Your Solution for SMART Response Plans

Biology, Fear, and Emergency Response Planning

Posted on Mon, Jan 16, 2012

Pilots, medical professionals, military personnel, and emergency responders must be prepared to deal with the “fight or flight” biological phenomenon. Competency in emergency response procedures is necessary for those who may encounter hazardous situations in their jobs, in order to avoid the onset of panic in a crisis situation.

Stressful situations activate the body's sympathetic nervous system (SNS) to mobilize hormones that results in increased heart rate and blood pressure, dilated pupils, rapid release of adrenaline, and other effects. Once various hormones reach certain levels, a state of panic can ensue. The parasympathetic nervous system (PSNS) must engage in order to counteract these hormones. In order to maintain or restore a sense of calm, the brain must engage in instinctual, known, and familiar processes.

Emergency procedures need to become second nature in order to combat the natural affects of stress in a crisis situation. Panic can ensue quickly if an individual is not prepared with reactive and effective measures. The four steps in the emergency response planning process identifies way to limit risk prior, during, and after an emergency, thereby making the stress of a crisis manageable to those  trained in the process.

1. Mitigation: Crisis prevention through the identification of structural and non-structural risks can prevent hazards and eliminate or reduce the effects of emergencies or disasters. Once risks are identified, solutions and planning can be implemented to limit effects of a disaster.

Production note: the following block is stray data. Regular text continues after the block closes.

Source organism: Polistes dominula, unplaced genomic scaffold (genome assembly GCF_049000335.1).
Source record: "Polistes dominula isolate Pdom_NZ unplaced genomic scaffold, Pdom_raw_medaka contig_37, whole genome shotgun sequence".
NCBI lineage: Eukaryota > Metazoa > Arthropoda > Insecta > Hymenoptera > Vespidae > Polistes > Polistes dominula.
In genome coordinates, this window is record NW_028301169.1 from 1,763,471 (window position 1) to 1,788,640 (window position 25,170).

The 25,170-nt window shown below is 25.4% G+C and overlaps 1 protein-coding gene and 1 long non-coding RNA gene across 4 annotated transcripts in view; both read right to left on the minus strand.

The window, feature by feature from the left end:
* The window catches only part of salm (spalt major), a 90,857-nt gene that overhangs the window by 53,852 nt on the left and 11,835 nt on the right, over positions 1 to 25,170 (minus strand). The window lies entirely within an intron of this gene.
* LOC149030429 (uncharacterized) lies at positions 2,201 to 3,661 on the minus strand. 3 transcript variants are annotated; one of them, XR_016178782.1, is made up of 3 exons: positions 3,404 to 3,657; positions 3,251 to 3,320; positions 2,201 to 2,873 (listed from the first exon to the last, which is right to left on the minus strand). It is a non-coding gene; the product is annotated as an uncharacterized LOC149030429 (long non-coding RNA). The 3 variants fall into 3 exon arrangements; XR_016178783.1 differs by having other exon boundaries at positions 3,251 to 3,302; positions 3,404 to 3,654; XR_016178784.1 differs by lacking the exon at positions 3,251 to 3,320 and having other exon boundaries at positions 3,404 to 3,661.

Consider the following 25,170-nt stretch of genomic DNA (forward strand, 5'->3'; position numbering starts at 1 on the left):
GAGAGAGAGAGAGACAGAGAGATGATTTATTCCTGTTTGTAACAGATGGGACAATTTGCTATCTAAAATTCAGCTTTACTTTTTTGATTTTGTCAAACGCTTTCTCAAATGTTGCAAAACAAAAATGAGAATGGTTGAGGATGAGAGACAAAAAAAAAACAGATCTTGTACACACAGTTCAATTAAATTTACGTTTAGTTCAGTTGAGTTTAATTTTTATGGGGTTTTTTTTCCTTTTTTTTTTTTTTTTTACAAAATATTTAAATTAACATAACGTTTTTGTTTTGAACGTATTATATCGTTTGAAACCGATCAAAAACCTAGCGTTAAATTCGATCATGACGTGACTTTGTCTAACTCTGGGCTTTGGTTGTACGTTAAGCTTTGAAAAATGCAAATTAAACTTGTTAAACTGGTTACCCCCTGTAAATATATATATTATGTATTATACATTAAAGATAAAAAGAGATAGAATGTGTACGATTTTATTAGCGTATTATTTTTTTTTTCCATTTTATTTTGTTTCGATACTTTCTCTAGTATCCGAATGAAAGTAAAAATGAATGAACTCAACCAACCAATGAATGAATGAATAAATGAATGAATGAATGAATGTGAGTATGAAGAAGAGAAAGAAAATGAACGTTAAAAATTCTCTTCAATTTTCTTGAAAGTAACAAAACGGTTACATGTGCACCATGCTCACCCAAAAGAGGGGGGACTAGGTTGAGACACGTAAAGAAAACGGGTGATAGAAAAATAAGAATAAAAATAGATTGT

2. Preparedness: The ability to provide a rapid and systematic response through established and effective procedures allows employees to react instinctively accordingly to the crisis or emergency. Trained employees are better suited to handle a crisis without panic than those that have no training.

3. Response: The rapid mobilization of emergency response services is imperative to limit the effects and potential chaos of an ongoing disaster. Having a well-rehearsed emergency plan enables efficient and effective response coordination, and reduces loss of property, and impact to the environment and  surrounding community.

4. Recovery: After the threat to human life has passed, the response mode transforms into disaster recovery. Companies should utilize this window of opportunity for mitigation in order to limit future risk.

Of course,  the level of required  training must be consistent with the potential for crisis situations, in order to battle the effects of the Sympathetic Nervous System. However through preparation, knowledge, and proper training, personnel will  likely rely on ingrained instinct rather than be overloaded with emotion in the event of an emergency.

1. “ Brain Activity during a Panic Attack”; http://www.selfgrowth.com/articles/brain_activity_during_a_panic_attack.
2. “How You Learn Physical Skills: instinct, deliberate action, and trained response, human mind affects autonomic system”; http://kschang.hubpages.com/hub/How-You-Learn-Physical-Skills-instinct-deliberate-action-and-trained-response.

For tips and best practices on designing a crisis management program, download Tips for Effective Exercises.

Exercises - TRP Corp

Tags: Fire Department Training, Emergency Response, Emergency Preparedness, Crisis Management, Incident Management, Training and Exercises, Disaster Recovery